Aircraft need to be repaired just like all vehicles—and the stakes with military aircraft are extremely high. Technicians must be well-trained and experienced in maintenance operations to keep the fleet flightworthy and ready for deployment. Additionally, these MRO programs must mitigate the potential of accidental damage to the complex machinery or creation of safety hazards. When it comes to critical, ultra-expensive – and rare – aircraft such as the tilt-rotor, vertical-takeoff Osprey CV-22, gaining access to the craft for training purposes presents a serious hurdle for MRO officers.
There are only 400 Ospreys in existence, and the US Air Force 27th Special Operations Support Squadron at Cannon Air Force Base in New Mexico has only one of them. The single Osprey at Cannon AFB is rarely accessible for maintenance training and there are limited opportunities to practice on the machine itself. And yet, such training is essential to maintaining safe flight operations and readiness.
To address this problem, the Cannon Air Force Base Commander worked with the VR solutions team of Ocupath, XALTER and Boeing. The project was made possible with funding through a Small Business Innovation Research grant from AFWERX, the innovation arm of the US Air Force, through an open solicitation.
XALTER was tasked with building the VR training and assessment modules so that training would be available to technicians any time, from any location and provide exceptional course material retention and comprehension results.
The existing 65-step task order (TO) process was converted into a 20-minute VR training exercise to simulate “learning by doing” for improved comprehension and retention.
XALTER developed a VR training solution that simulates the removal and maintenance of tires on a virtual Osprey CV-22: reading all necessary warnings, using appropriate PPE, dissembling the wheel assembly, examining the parts, and learning how they fit together. This provided training access and repetition to practice tasks that had not been possible until now.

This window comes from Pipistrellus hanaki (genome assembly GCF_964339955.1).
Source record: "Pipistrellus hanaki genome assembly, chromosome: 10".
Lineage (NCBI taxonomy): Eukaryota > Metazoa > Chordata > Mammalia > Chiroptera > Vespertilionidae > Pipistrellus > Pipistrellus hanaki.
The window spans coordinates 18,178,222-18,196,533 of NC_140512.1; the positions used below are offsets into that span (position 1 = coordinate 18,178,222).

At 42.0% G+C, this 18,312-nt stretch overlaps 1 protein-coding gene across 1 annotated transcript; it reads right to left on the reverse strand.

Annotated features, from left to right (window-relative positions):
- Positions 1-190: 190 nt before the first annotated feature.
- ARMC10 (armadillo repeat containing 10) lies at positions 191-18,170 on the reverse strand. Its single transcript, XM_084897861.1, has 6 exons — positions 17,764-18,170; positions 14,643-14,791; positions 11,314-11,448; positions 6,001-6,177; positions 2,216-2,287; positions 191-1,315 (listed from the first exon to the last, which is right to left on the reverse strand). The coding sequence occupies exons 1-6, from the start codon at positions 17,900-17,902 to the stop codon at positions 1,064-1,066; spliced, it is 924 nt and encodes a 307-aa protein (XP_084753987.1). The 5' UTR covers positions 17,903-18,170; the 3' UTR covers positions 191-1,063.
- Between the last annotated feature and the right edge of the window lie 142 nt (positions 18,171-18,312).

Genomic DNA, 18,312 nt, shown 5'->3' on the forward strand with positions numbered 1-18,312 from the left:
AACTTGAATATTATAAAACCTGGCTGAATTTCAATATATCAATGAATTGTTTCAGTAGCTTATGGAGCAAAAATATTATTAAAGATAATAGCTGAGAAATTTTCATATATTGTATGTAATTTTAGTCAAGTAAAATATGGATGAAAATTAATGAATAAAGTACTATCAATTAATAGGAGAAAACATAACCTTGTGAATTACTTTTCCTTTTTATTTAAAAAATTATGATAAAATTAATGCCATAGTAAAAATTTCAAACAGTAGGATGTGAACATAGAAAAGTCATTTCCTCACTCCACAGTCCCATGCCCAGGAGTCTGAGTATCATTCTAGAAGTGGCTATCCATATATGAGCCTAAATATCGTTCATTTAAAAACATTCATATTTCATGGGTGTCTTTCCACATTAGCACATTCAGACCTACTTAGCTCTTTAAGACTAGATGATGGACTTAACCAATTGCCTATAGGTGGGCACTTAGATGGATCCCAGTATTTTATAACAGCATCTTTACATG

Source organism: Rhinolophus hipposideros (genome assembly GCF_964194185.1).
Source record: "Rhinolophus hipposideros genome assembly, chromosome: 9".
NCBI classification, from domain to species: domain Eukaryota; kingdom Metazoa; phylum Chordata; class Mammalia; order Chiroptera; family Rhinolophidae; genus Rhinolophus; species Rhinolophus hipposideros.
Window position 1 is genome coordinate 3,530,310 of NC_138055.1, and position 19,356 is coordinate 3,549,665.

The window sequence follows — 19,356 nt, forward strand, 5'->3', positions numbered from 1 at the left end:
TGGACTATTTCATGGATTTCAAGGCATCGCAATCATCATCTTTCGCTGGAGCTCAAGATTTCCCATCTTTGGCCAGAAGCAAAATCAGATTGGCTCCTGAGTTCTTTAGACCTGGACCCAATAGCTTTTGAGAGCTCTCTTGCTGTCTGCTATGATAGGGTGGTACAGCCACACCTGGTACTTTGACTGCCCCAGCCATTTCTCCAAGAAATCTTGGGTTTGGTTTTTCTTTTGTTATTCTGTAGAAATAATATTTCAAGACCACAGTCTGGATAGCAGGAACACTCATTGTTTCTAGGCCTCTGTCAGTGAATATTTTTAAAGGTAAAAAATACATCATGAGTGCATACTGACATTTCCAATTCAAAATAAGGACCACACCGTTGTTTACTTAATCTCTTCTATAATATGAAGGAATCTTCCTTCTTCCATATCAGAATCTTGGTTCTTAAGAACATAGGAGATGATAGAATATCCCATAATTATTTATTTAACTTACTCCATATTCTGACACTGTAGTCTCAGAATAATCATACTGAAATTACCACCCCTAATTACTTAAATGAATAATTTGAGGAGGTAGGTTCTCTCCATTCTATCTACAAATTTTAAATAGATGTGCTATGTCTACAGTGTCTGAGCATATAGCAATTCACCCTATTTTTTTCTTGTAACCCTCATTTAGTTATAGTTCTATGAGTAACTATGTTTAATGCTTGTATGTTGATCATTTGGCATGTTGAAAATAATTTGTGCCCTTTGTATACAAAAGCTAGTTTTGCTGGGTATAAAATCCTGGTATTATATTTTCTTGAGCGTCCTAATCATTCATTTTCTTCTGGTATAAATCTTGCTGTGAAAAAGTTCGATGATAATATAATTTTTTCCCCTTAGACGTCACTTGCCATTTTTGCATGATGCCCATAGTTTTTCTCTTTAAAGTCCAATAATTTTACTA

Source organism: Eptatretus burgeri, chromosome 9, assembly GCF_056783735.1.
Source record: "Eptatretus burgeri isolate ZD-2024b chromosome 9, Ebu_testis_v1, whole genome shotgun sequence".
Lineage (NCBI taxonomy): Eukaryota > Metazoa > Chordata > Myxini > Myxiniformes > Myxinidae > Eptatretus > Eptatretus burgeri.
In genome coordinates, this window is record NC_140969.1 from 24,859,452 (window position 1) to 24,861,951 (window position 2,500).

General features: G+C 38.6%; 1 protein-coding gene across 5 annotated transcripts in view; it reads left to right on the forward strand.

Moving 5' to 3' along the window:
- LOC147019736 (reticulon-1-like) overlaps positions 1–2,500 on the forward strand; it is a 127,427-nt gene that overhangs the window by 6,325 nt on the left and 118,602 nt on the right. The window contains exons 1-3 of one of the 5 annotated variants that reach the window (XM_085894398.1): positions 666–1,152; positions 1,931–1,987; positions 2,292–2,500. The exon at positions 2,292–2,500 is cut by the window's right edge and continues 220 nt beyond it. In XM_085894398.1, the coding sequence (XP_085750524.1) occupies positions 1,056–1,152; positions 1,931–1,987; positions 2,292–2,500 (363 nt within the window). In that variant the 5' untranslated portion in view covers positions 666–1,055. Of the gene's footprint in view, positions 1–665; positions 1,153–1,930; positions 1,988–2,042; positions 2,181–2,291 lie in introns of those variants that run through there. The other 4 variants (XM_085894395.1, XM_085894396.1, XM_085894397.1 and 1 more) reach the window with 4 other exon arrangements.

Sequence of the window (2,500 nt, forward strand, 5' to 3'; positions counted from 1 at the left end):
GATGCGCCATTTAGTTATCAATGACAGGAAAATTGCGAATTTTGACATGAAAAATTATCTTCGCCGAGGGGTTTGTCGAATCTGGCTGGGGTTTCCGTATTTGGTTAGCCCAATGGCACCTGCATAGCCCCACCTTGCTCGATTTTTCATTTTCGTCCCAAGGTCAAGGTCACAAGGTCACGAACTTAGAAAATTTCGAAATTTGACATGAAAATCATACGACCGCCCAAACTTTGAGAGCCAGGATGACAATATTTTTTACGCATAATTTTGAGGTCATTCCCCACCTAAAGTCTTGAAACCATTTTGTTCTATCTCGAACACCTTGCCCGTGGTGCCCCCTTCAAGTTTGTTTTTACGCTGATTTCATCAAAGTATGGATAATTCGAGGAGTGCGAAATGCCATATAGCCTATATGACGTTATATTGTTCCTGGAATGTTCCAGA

XALTER’s engagement with the U.S. Air Force involved a multi-stage process that included the following tasks:
- Assigned a dedicated team led by our CTO
- Documented the Osprey CV-22 training goals and measures of success
- Initiated discovery calls with Ocupath team and AF customer
- Interviewed trainees, operators, etc. (user stakeholders)
- Engaged SMEs to understand proper processes and technical requirements
- Reviewed the US Air Force’s 65-step task order (TO) training process, including hours of video-based training materials
- Introduced intermediate steps to the 65-step TO because the it was not clear in some instances and even skipped some steps (verified by US Air Force SMEs)
- Built storyboards to document the entire process and user experience (UX), including a “scenario breakdown document” to define various training scenarios
- Built the CV-22 Tire Module using the Unity engine with custom built 3D assets optimized for standalone, easily scalable headsets like the Oculus Quest 2. The 3D models can be reused in other scenarios which saves development time and lowers costs for the client.
- Designed and built the backend of the system to capture user data and support analytics
- Using a head-mounted display such as the Oculus Quest 2 technicians can perform the step-by-step, Air Force-regulated task and gain confidence and experience without regard to the availability of the Osprey, risk of equipment damage, or physical injury.
- The training includes both a prompt driven “learning track” as well an assessment mode that can evaluate the trainees competency at the task.
- Importantly, the VR immersive learning solution includes a data feed that metrics activities inside the experience and exports reporting via a CSV file that integrates with an Air Force training dashboard. Tracking technicians’ performance makes possible insights into common problem areas allowing the training simulations (or the process itself) to be improved upon.
The existing 65-step task order (TO) process was converted into a 20-minute VR training exercise.
Maintaining the Osprey requires dozens of specialized tasks and this initial VR project provided a proof of concept and experiential model to guide Cannon AFB’s training roadmap. The CV-22 Tire Module showcased the efficacy of VR based training for future training TO’s.
The US Air Force was able to validate that VR is a viable training methodology to overcome traditional training challenges such as: inaccessibility of equipment, cost of wear and damage on expensive airframes, and the risk of injury and death of inexperienced trainees.